On the subject of Unionist Unity, UUP researcher Stephen Warke says that there is a great degree of commonality between the main parties. He suggests that a closer working relationship could energise the unionist electorate and maximise the potential gains for Unionism…
By Stephen Warke
With the outcome of 2010 General Election decided, it is now apparent that in the broader interests of Unionism reflection and consideration must be given in order to allow major and possibly radical decisions to be made.
Having canvassed extensively in my home patch of East Belfast, the clear message I received on the doorsteps was that voters wanted to see greater co-operation amongst the unionist parties.
At the present time there will be those in the Ulster Unionist Party who will insist on clinging to the sinking ship of UCUNF, clutching to the coat-tails of the Secretary of State and the Prime Minister with all desperation in the vainglorious hope that they will somehow be able to influence those in positions of power. This is the height of fantasy.
Whilst it stands to reason that the majority of Unionist voters are conservative (small ‘c’) on most social and economic issues, the reality is: They are not Tories. Alongside this fact, in my opinion, the unionist electorate have never forgotten – nor forgiven, the actions of Margaret Thatcher or the comments of Peter Brooke.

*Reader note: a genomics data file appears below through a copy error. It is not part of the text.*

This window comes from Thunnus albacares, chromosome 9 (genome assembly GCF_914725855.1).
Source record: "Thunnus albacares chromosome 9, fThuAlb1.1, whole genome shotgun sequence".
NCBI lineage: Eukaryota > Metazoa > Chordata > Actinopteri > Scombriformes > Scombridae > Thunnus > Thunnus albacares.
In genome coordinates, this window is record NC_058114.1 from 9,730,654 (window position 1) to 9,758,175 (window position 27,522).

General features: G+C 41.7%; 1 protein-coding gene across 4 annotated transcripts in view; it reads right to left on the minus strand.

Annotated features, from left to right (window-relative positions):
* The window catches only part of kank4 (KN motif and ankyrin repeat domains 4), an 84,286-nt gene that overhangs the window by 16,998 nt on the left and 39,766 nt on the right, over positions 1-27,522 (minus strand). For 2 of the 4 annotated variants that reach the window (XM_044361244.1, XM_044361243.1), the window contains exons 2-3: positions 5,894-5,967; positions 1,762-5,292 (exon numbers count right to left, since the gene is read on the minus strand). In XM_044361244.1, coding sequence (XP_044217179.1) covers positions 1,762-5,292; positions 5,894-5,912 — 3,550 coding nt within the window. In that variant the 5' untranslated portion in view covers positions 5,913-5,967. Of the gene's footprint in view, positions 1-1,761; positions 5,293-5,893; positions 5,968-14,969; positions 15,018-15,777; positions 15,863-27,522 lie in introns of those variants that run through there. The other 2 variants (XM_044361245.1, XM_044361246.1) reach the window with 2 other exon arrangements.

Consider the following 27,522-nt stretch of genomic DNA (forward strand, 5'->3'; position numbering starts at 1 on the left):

To quote Shakespeare, “what is done cannot be undone”, but David Cameron’s avowed lack of neutrality on the Union allows the potential for a reasonable and logical argument to be made for a relationship with the Conservative Party. However, the question is to what depth and extent should that relationship be?
Like many others, I have crossed swords with the DUP on a wide variety of issues for a number of years. However, the reality is there is more commonality between our two parties than we may sometimes care to recognise.
I do not endorse a merger – that would be totally out of the question and a bolt-on measure would not work either. I support an exploration of the commonality between our two parties which could enable the potential for a closer working relationship which, in turn, will energise the unionist electorate and maximise the potential gains for Unionism across Northern Ireland.
Alongside such discussions should also be an identification of a vision for Unionism going forward. It would appear that the proposals for a Unionist Academy have fallen off the radar. The questions needing to be answered urgently are: Who is thinking strategically for Unionism and where do we see Unionism in 5, 10 and 20 years time? The answers to these will hold the key to our future.